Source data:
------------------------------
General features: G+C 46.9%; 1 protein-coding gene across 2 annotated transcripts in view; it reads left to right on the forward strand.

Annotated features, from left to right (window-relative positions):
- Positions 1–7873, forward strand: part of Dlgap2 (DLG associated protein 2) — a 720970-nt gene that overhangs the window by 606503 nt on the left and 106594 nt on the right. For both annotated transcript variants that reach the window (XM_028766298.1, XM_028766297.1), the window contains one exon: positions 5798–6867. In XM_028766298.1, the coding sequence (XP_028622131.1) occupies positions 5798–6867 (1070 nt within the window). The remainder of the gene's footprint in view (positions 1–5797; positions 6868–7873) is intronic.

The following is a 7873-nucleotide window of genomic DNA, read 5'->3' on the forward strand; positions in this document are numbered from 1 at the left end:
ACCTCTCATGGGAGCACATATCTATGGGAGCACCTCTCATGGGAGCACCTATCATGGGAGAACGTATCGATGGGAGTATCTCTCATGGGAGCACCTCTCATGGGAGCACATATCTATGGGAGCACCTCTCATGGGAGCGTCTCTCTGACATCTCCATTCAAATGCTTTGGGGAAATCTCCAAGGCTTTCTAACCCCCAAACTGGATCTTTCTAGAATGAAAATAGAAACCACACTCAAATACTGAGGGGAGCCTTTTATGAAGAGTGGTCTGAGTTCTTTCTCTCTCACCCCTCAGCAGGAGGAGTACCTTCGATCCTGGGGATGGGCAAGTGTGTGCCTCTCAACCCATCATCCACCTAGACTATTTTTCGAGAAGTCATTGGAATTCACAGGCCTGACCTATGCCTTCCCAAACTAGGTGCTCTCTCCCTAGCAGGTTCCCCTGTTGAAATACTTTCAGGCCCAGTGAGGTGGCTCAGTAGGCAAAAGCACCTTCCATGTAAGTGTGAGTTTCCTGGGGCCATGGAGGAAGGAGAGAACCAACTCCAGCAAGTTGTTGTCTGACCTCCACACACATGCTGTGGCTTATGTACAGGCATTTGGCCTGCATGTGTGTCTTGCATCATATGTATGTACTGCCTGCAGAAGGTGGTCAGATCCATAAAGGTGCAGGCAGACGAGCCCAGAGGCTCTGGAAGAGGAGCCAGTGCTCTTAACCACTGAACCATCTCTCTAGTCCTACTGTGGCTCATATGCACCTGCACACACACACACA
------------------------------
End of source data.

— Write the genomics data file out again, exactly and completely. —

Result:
General features: G+C 46.9%; 1 protein-coding gene across 2 annotated transcripts in view; it reads left to right on the forward strand.

Annotated features, from left to right (window-relative positions):
- Positions 1–7873, forward strand: part of Dlgap2 (DLG associated protein 2) — a 720970-nt gene that overhangs the window by 606503 nt on the left and 106594 nt on the right. For both annotated transcript variants that reach the window (XM_028766298.1, XM_028766297.1), the window contains one exon: positions 5798–6867. In XM_028766298.1, the coding sequence (XP_028622131.1) occupies positions 5798–6867 (1070 nt within the window). The remainder of the gene's footprint in view (positions 1–5797; positions 6868–7873) is intronic.

The following is a 7873-nucleotide window of genomic DNA, read 5'->3' on the forward strand; positions in this document are numbered from 1 at the left end:
ACCTCTCATGGGAGCACATATCTATGGGAGCACCTCTCATGGGAGCACCTATCATGGGAGAACGTATCGATGGGAGTATCTCTCATGGGAGCACCTCTCATGGGAGCACATATCTATGGGAGCACCTCTCATGGGAGCGTCTCTCTGACATCTCCATTCAAATGCTTTGGGGAAATCTCCAAGGCTTTCTAACCCCCAAACTGGATCTTTCTAGAATGAAAATAGAAACCACACTCAAATACTGAGGGGAGCCTTTTATGAAGAGTGGTCTGAGTTCTTTCTCTCTCACCCCTCAGCAGGAGGAGTACCTTCGATCCTGGGGATGGGCAAGTGTGTGCCTCTCAACCCATCATCCACCTAGACTATTTTTCGAGAAGTCATTGGAATTCACAGGCCTGACCTATGCCTTCCCAAACTAGGTGCTCTCTCCCTAGCAGGTTCCCCTGTTGAAATACTTTCAGGCCCAGTGAGGTGGCTCAGTAGGCAAAAGCACCTTCCATGTAAGTGTGAGTTTCCTGGGGCCATGGAGGAAGGAGAGAACCAACTCCAGCAAGTTGTTGTCTGACCTCCACACACATGCTGTGGCTTATGTACAGGCATTTGGCCTGCATGTGTGTCTTGCATCATATGTATGTACTGCCTGCAGAAGGTGGTCAGATCCATAAAGGTGCAGGCAGACGAGCCCAGAGGCTCTGGAAGAGGAGCCAGTGCTCTTAACCACTGAACCATCTCTCTAGTCCTACTGTGGCTCATATGCACCTGCACACACACACACA